The post-Brexit political storm continues, with Theresa May looking to secure her position before she enters the complex negotiations that will precede our withdrawal from the European Union.
The polls are well in favour of the blue corner, but announcements being made by opposing parties could chip away at their lead.
As the debate heats up, what will be promised for small businesses? What changes will be proposed for the British workforce? We are only a couple of weeks in and are already witnessing big claims from the major parties.
Proposed employment policies
First things first. What do all the major parties have in common? They all know that Brexit is inevitable.
Talks are less about the possibility of another referendum and more about the type of Brexit we are heading towards – soft or hard.
Labour has recently been very vocal about several key issues, already making a number of key announcements.
They want to guarantee the rights of three million EU nationals currently living in the UK, alongside pressing for a reciprocal guarantee for UK citizens living in the EU.
Under Labour The National Living Wage would also rise to £10 per hour. It is welcome news for employees on lower incomes – but can many businesses afford to pay it? Some argue that the cost of employing people is already too high.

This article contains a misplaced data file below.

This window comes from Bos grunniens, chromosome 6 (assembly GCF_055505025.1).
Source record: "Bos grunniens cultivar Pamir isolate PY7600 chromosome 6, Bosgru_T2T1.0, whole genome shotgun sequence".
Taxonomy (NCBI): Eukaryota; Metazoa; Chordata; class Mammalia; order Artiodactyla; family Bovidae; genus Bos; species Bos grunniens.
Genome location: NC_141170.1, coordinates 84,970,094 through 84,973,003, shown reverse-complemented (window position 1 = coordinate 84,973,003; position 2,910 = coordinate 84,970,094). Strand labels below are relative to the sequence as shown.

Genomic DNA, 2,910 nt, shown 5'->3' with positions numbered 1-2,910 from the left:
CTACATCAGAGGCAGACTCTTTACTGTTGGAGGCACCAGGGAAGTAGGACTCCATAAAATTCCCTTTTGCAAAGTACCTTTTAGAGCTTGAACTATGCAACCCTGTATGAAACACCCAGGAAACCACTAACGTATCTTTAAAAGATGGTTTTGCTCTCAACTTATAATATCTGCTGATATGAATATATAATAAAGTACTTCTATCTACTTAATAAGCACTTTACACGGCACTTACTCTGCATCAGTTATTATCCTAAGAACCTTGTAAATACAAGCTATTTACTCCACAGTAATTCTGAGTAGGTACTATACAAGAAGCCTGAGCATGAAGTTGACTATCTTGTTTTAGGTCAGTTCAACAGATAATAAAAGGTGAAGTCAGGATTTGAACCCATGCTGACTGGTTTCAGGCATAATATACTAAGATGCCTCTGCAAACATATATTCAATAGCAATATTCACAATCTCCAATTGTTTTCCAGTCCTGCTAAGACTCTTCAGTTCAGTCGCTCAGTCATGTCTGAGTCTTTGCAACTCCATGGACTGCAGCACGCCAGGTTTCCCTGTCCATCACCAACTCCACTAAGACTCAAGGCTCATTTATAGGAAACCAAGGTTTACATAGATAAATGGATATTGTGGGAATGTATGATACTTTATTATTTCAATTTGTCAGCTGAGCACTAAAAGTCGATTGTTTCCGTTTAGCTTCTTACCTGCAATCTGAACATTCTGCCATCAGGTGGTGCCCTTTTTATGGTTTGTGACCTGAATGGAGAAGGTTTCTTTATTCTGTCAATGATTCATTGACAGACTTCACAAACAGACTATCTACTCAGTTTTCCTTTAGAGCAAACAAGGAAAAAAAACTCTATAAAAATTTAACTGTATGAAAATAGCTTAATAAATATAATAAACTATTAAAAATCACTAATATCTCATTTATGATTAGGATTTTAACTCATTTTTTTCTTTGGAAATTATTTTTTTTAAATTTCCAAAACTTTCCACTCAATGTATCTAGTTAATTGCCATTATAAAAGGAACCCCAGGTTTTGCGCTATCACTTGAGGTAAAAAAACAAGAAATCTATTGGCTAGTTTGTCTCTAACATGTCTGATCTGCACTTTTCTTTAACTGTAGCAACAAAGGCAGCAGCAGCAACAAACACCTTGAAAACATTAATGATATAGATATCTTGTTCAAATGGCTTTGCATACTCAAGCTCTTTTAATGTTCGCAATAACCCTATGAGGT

On top of this, Labour is proposing an extra four bank holidays for the British workforce. That’s four more days of greater spending, but it’s also four more out of work.
Brexit and employment law
Most parties are reluctant to change the working rights we have adopted from the EU – the government confirmed this last month when announcing the Great Repeal Bill.
Labour will make movements though to replace the government’s Great Repeal Bill, guaranteeing the continuation of workplace protections enjoyed by UK workforces and set by the EU.
Other parties are just starting to forward their key campaign messages. The SNP are pushing against a hard Brexit and government cuts in Scotland.
Their goal is the realisation of an independent, pro-European Scotland. UKIP are focusing their campaign on socio-cultural issues as their fight for British independence from the EU comes to an end.
To capture voters’ imaginations, last week their leader proposed to ban the headscarf that most users wear for religious and spiritual reasons.
Small businesses will always be a hot topic
This general election has come at very short notice, though most parties are now finding their voice and formulating their key campaign messages.
We are yet to see a manifesto, but we’re certain that small businesses and employment will remain key battlegrounds of the campaign.
Peter Jones runs the HR Dept in Swindon and Wiltshire, and offers cost-effective, hassle-free, expert advice on auto enrolment. www.hrdept.co.uk/offices/south-west/swindon